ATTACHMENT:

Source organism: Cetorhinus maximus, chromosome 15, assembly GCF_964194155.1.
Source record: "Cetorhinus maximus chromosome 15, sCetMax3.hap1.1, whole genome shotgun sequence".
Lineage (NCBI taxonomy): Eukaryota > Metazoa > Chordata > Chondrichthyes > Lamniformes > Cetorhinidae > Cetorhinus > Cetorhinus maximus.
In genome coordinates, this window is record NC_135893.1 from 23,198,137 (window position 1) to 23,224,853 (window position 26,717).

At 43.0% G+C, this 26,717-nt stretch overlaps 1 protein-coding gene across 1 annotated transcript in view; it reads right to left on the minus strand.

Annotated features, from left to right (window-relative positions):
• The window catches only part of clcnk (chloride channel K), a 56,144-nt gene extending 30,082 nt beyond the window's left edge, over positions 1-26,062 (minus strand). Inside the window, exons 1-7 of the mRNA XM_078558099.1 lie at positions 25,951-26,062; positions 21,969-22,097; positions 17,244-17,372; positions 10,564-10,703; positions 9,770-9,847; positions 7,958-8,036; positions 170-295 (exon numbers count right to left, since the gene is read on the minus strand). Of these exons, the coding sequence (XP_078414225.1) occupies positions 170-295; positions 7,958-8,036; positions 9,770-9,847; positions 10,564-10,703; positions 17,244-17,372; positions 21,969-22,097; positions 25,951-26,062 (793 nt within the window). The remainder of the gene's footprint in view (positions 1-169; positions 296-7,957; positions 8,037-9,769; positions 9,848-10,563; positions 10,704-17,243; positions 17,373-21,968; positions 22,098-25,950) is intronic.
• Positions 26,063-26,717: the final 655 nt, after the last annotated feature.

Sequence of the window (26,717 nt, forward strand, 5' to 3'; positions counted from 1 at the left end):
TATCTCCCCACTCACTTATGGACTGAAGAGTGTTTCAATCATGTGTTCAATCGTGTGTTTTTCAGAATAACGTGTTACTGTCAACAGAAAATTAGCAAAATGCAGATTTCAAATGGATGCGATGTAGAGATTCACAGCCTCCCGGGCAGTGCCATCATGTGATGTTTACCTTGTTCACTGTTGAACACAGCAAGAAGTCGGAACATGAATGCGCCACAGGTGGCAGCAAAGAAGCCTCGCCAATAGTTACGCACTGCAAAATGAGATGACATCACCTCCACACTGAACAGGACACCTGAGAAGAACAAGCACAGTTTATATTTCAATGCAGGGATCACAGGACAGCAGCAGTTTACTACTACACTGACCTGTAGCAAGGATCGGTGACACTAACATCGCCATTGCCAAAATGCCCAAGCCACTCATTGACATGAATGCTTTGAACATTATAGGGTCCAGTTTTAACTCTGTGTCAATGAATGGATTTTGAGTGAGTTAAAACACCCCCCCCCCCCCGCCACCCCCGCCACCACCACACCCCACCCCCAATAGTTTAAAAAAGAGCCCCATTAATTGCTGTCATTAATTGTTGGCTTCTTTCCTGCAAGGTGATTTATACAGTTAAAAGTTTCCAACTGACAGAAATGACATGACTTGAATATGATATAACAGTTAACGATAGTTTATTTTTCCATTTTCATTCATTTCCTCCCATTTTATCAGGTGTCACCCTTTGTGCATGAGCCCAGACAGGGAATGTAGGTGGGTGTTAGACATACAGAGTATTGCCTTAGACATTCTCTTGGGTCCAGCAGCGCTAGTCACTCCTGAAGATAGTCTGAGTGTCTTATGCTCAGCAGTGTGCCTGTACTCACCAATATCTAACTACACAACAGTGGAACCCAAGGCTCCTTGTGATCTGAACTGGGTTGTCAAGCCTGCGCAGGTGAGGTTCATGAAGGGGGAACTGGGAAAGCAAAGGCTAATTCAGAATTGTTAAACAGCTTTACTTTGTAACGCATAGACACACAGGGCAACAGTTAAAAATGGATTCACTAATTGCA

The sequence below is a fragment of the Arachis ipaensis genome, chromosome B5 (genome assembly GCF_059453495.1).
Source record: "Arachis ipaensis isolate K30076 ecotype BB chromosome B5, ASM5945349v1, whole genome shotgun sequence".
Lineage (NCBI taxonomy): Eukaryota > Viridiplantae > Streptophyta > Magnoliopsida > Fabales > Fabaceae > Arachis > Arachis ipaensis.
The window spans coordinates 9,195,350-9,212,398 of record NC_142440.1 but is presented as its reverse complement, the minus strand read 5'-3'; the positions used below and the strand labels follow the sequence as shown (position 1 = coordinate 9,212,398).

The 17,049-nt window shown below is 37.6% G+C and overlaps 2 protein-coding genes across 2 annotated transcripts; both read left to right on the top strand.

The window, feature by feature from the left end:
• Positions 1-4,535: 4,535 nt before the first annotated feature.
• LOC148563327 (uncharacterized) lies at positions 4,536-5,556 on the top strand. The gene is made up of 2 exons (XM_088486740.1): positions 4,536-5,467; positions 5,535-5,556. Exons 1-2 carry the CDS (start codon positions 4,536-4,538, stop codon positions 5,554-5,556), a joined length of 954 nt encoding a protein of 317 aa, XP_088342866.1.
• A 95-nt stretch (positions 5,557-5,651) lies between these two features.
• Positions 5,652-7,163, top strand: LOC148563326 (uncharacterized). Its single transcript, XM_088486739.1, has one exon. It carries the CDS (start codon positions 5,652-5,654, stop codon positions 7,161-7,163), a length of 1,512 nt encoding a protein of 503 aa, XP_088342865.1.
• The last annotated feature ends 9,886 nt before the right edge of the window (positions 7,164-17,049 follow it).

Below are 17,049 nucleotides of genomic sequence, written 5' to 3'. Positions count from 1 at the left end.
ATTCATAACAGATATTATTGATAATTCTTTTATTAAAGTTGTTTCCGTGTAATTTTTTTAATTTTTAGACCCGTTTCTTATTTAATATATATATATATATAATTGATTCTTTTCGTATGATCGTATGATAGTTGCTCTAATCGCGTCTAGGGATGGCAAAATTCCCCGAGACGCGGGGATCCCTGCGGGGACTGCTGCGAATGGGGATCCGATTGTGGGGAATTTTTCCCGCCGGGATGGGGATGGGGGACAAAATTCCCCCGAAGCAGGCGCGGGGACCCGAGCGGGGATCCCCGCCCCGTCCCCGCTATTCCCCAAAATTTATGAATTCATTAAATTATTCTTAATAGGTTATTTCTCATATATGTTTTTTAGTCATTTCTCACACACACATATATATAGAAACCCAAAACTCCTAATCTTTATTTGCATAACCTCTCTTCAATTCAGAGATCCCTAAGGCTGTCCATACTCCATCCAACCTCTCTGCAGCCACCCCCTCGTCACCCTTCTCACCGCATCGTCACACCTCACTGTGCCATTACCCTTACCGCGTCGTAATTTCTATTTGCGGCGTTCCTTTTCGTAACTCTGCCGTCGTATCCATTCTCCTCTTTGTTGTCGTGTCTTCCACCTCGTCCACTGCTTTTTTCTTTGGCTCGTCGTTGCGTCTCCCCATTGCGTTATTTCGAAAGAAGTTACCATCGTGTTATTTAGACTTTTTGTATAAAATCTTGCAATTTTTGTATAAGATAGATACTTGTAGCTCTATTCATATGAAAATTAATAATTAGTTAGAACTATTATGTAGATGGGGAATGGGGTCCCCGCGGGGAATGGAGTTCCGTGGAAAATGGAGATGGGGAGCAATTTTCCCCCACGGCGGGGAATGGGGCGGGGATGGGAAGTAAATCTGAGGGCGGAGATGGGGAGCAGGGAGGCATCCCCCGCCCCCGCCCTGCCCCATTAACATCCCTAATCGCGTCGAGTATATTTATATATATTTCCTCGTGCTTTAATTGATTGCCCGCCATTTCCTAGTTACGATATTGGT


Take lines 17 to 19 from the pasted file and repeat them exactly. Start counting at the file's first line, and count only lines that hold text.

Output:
• Positions 1-4,535: 4,535 nt before the first annotated feature.
• LOC148563327 (uncharacterized) lies at positions 4,536-5,556 on the top strand. The gene is made up of 2 exons (XM_088486740.1): positions 4,536-5,467; positions 5,535-5,556. Exons 1-2 carry the CDS (start codon positions 4,536-4,538, stop codon positions 5,554-5,556), a joined length of 954 nt encoding a protein of 317 aa, XP_088342866.1.
• A 95-nt stretch (positions 5,557-5,651) lies between these two features.